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Former NSA Chief Warned Against Selling NSA Secrets 138

Posted by Unknown Lamer
from the alan-grayson-hates-freedom-and-puppies dept.
An anonymous reader writes Former NSA Chief General Keith Alexander has apparently started his own cybersecurity consulting firm, IronNet Cybersecurity, and approached the banking industry pitching his company's suite of services. Word from Wired indicates that his services cost $1 million per month with a special discount asking price of $600,000 per month. Congressman Alan Grayson (D-FL) expressed concern about General Alexander's activities to the banking industry, stating, "I question how Mr. Alexander can provide any of the services he is offering unless he discloses or misuses classified information, including extremely sensitive sources and methods....Without the classified information he acquired in his former position, he literally would have nothing to offer to you." (PDF) The congressman from the House of Representatives reminds the bankers (and General Alexander, should he be listening) that selling top secret information is a federal offense.
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Former NSA Chief Warned Against Selling NSA Secrets

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  • bridge for sale (Score:5, Insightful)

    by mindcandy (1252124) on Thursday June 26, 2014 @04:08PM (#47327605)
    I don't know if I'd brag about my tenure there in the context of selling security consulting.

    The whole Snowden affair demonstrated that they still managed some epic fails.

    But sure .. 600k? .. I'll take two, because that's how we roll with government spending.
    • Re:bridge for sale (Score:5, Insightful)

      by pla (258480) on Thursday June 26, 2014 @04:46PM (#47327901) Journal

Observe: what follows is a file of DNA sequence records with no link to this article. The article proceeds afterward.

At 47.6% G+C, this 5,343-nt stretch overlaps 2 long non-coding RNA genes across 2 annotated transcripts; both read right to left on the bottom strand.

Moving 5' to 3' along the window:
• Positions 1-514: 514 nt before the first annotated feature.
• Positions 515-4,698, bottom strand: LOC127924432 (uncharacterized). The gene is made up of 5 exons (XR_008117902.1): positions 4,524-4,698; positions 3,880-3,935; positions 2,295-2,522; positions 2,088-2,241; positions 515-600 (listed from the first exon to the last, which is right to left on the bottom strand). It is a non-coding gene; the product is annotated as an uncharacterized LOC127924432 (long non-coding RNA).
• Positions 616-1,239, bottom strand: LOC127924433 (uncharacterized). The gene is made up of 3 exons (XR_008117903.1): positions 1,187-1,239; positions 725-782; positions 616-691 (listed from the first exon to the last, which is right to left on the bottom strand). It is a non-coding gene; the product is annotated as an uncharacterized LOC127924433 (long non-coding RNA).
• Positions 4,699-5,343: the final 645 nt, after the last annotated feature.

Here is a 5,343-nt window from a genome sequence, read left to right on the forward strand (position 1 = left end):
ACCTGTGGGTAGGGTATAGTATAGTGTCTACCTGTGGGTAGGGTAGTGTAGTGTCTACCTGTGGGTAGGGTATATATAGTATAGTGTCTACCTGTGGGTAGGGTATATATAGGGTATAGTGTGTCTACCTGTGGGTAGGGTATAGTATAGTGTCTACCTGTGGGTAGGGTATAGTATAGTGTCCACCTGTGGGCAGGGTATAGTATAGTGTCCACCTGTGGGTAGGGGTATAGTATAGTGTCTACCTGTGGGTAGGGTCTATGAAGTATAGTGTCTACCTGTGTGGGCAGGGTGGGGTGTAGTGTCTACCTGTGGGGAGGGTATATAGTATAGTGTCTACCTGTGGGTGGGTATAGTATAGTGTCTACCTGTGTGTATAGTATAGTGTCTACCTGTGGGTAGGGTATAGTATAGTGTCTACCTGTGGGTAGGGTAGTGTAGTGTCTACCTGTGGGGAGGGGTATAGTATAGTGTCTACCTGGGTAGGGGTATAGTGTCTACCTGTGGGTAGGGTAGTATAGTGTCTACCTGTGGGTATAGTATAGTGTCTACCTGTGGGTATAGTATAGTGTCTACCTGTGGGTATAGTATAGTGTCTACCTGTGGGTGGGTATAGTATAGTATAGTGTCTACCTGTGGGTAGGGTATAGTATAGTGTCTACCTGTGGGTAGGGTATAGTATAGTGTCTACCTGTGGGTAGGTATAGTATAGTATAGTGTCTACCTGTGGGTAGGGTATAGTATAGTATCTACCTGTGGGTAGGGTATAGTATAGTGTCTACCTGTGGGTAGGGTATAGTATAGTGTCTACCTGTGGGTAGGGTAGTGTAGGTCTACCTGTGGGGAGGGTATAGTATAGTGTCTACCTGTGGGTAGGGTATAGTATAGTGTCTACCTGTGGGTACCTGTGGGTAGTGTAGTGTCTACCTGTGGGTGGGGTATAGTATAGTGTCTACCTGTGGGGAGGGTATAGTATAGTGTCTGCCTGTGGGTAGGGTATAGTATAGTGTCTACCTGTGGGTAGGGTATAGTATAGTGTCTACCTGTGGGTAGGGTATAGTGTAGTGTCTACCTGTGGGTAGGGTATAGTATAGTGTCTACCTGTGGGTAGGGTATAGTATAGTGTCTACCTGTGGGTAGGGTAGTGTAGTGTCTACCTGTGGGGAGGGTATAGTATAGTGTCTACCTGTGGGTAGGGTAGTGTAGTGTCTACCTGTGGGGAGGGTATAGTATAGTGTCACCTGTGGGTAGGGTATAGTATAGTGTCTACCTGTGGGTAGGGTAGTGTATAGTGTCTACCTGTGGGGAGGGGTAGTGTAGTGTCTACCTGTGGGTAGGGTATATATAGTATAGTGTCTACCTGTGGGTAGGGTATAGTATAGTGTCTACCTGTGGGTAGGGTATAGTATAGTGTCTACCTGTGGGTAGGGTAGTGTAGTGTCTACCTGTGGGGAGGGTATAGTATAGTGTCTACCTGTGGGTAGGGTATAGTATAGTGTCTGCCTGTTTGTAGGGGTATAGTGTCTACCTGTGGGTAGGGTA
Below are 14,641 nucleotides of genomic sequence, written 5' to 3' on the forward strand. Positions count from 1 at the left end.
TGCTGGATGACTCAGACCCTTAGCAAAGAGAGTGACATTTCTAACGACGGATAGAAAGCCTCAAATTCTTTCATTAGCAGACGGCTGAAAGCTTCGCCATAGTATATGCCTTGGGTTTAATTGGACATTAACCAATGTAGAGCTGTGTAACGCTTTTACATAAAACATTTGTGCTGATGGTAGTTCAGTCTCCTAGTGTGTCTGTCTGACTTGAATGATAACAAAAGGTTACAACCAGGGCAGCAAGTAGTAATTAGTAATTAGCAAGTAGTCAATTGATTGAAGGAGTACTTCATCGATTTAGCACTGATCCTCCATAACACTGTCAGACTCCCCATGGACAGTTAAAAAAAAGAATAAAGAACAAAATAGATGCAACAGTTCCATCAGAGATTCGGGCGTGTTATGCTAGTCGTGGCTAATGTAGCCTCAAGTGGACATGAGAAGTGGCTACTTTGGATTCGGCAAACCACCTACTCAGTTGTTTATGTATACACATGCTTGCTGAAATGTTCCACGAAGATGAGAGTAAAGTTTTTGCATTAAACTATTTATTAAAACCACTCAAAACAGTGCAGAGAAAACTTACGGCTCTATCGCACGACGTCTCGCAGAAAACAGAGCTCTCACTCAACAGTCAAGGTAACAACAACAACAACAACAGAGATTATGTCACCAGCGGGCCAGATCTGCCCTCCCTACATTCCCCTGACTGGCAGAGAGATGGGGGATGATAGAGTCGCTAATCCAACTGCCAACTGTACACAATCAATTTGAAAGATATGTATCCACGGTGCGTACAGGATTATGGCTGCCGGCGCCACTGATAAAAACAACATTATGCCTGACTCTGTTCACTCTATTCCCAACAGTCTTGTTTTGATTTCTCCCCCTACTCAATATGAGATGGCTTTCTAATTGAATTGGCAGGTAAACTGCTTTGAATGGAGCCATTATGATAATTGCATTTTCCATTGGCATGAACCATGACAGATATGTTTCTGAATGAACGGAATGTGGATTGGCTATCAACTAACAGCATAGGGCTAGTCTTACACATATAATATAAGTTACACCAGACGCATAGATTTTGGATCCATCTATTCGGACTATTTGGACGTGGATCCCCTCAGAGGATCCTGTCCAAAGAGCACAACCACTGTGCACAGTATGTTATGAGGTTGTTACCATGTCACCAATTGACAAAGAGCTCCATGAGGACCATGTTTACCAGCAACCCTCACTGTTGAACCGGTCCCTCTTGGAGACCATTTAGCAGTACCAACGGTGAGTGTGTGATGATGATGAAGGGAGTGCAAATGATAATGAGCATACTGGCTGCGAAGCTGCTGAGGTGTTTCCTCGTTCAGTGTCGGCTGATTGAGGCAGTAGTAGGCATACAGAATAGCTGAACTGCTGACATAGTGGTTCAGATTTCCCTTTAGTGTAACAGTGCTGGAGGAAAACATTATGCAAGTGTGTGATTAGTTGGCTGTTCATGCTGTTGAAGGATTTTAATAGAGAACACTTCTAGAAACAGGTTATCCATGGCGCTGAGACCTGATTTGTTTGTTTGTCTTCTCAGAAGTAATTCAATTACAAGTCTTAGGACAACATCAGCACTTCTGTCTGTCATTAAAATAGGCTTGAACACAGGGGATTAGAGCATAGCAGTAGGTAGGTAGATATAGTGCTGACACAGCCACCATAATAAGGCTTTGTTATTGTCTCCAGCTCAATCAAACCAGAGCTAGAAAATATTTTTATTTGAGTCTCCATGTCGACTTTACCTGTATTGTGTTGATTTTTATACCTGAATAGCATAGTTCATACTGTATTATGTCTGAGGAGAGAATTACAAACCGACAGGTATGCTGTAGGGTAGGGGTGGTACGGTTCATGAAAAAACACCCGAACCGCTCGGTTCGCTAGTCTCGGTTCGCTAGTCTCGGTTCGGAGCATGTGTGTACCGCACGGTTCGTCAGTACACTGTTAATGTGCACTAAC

I don't know if I'd brag about my tenure there in the context of selling security consulting.

      This.

      Detecting and stopping an insider from downloading a library of proprietary/classified info outside their job description? Fail.
      Capable of searching emails to fulfill a court order for information? Fail.
      Bringing a basic (if high-end) new datacenter online? Fail (for not securing a reliable source of electricity).
      Obeying the rules that govern their core mission? Fail. Performing their core mission? Fail.

      No doubt, the NSA remains every bit as scary as ever, but in more of a "CIA goon" sense than their traditional so-flawlessly-smooth-you-won't-even-know-what-happened reputational sense.
      • It seems to me that the entire purpose of any secret government agency is to benefit the secret government agency.

        Michael Moore is a self-taught movie maker. His movie about U.S. government corruption in secret agencies, Fahrenheit 9/11 [boxofficemojo.com], made $222,446,882. It's not like extreme U.S. government corruption is unknown.

        There is a HUGE conflict of interest, and the U.S. government seems to have no influential methods of dealing with conflicts of interest. If there is security, people who work for the NSA are less likely to be promoted, and may lose their jobs. That is a powerful reason for NSA employees and management, and other secret U.S. government agencies, to create more insecurity. Since they work entirely in secret, no one can stop them.

        U.S. government policies allow many secret agencies. I find it odd that news stories assume that, other than doing things that almost no citizens want, the secret agencies are otherwise well-managed. Numerous examples show that they aren't. For example, Edward Snowden [wikipedia.org], an employee of an NSA sub-contractor, was able to walk away with all the data.